Submitted to: Journal of the American Water Resources Association
Publication Type: Peer Reviewed Journal
Publication Acceptance Date: 4/12/2002
Publication Date: 6/1/2002
Citation: LOWRANCE, R.R., WILLIAMS, R.G., INAMDAR, S., BOSCH, D.D., SHERIDAN, J.M. EVALUATION OF USDA CONSERVATION BUFFER SYSTEMS FOR THE COASTAL PLAIN USING THE RIPARIAN ECOSYSTEM MANAGEMENT MODEL (REMM). JOURNAL OF THE AMERICAN WATER RESOURCES ASSOCIATION. 37(6):1445-1455. 2002. Interpretive Summary: Riparian ecosystem buffers are a key part of the USDA Conservation Buffer Initiative and are being installed under Conservation Reserve and other federal and state programs. A riparian ecosystem buffer consists of either all trees in one or two zones or a combination of trees and grass in three zones. Based on USDA specifications, the minimum width for a riparian ecosystem buffer is 15 ft with a minimum of 35 ft to control a water quality problem. Although based on best professional judgement, these minimum sizes of buffers are not well tested. The Riparian Ecosystem Management Model (REMM) was used to evaluate the sediment and nutrient removal functions of riparian ecosystem buffers. REMM was used to simulate 14 different buffers ranging from a minimum 15 ft one zone hardwood tree buffer to a 170 ft three zone buffer of perennial grass, pine trees, and hardwood trees. Two loadings were used as input to the buffer. The load cases were low sediment/low nutrient - typical of a well managed agricultural field and low sediment/high nutrient - typical of liquid manure application to perennial or year-round forage crops. The simulations showed that the minimum width buffer (15 ft) was inadequate for control of nutrients under either load case. The minimum two zone buffer (35 ft) that is eligible for cost share assistance on a field with known water quality problems was adequate to achieve at least 50% reduction of N, P, and sediment in the load cases simulated.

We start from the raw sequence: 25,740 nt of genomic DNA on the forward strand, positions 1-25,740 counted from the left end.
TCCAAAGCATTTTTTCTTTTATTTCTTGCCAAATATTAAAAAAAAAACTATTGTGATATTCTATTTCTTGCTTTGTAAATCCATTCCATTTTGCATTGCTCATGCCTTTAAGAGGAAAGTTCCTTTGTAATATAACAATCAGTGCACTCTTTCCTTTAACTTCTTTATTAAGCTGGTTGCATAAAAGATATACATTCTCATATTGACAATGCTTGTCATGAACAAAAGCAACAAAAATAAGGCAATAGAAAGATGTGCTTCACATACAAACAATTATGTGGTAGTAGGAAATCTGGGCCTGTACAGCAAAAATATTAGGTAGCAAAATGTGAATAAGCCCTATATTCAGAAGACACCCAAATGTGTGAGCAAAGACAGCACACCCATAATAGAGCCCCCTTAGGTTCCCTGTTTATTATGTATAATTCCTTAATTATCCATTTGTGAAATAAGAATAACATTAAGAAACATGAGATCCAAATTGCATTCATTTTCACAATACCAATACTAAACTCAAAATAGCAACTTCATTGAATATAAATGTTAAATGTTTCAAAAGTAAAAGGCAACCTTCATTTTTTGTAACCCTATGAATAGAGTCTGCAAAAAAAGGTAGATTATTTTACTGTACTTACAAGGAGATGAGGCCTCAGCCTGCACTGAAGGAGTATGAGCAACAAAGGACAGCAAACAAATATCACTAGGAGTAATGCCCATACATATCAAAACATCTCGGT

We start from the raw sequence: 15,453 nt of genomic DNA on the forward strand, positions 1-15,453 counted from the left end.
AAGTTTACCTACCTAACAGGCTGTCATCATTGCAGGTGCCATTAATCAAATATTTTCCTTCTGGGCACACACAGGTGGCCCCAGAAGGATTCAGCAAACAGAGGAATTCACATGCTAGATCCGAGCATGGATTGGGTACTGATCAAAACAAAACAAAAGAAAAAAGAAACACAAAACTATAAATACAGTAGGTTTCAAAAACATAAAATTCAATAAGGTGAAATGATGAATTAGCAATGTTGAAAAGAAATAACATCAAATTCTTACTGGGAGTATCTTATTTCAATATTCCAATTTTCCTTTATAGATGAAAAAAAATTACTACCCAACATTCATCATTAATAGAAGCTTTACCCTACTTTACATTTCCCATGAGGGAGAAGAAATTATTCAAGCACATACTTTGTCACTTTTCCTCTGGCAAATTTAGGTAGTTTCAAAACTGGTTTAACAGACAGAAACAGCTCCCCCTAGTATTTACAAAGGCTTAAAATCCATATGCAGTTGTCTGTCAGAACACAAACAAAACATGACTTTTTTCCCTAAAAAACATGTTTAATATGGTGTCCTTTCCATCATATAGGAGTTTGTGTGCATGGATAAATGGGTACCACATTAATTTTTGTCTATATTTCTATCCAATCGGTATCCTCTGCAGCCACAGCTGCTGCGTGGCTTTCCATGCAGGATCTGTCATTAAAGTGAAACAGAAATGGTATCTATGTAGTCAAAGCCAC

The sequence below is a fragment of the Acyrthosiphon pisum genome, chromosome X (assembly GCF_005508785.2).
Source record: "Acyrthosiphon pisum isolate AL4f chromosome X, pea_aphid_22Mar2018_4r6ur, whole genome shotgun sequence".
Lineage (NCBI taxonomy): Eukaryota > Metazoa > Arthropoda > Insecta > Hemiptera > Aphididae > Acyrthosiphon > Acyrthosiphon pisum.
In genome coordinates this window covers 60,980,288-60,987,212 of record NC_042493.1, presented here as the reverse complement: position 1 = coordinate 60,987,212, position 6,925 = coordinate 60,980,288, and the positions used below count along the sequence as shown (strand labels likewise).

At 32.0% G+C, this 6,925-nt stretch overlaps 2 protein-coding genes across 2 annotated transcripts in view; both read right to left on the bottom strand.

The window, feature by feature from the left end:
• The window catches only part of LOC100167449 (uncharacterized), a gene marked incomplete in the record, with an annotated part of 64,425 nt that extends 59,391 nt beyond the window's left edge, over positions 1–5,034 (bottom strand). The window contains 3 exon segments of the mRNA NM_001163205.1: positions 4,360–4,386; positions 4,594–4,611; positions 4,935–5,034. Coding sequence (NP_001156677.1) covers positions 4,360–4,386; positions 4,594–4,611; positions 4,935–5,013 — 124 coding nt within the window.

Technical Abstract: Riparian buffers are increasingly important as a watershed management tool and are being cost-shared by several federal and state programs such as Conservation Reserve and others that are collectively part of the USDA Conservation Buffer Initiative. Buffers as narrow as 4.6m (15ft) are eligible for cost-share assistance under USDA programs. The Riparian Ecosystem Management Model (REMM) provides a tool to judge the adequacy of these buffers for water quality improvement and to set design criteria for nutrient and sediment load reduction. REMM was used for a well-tested Coastal Plain condition to simulate 14 different buffers ranging from 4.6 m to 51.8 m (15 to 170 ft) with three different types of vegetation (hardwood trees, pine trees and perennial grass) with two water and nutrient loads. The load cases were low sediment/low nutrient - typical of a well managed agricultural field and low sediment/high nutrient - typical of liquid manure application to perennial or year-round forage crops. The two load cases approached the same low level of output from the buffer as the buffer size increased thus the wider buffers had higher percentage load reductions for the High Load case. The simulations showed that the minimum width buffer (4.6m) was inadequate for control of nutrients under either load case. The minimum width buffer eligible for cost share assistance on a field with known water quality problems (10.7 m, 35 ft) provided at least 50% reduction of N, P, and sediment in the load cases simulated.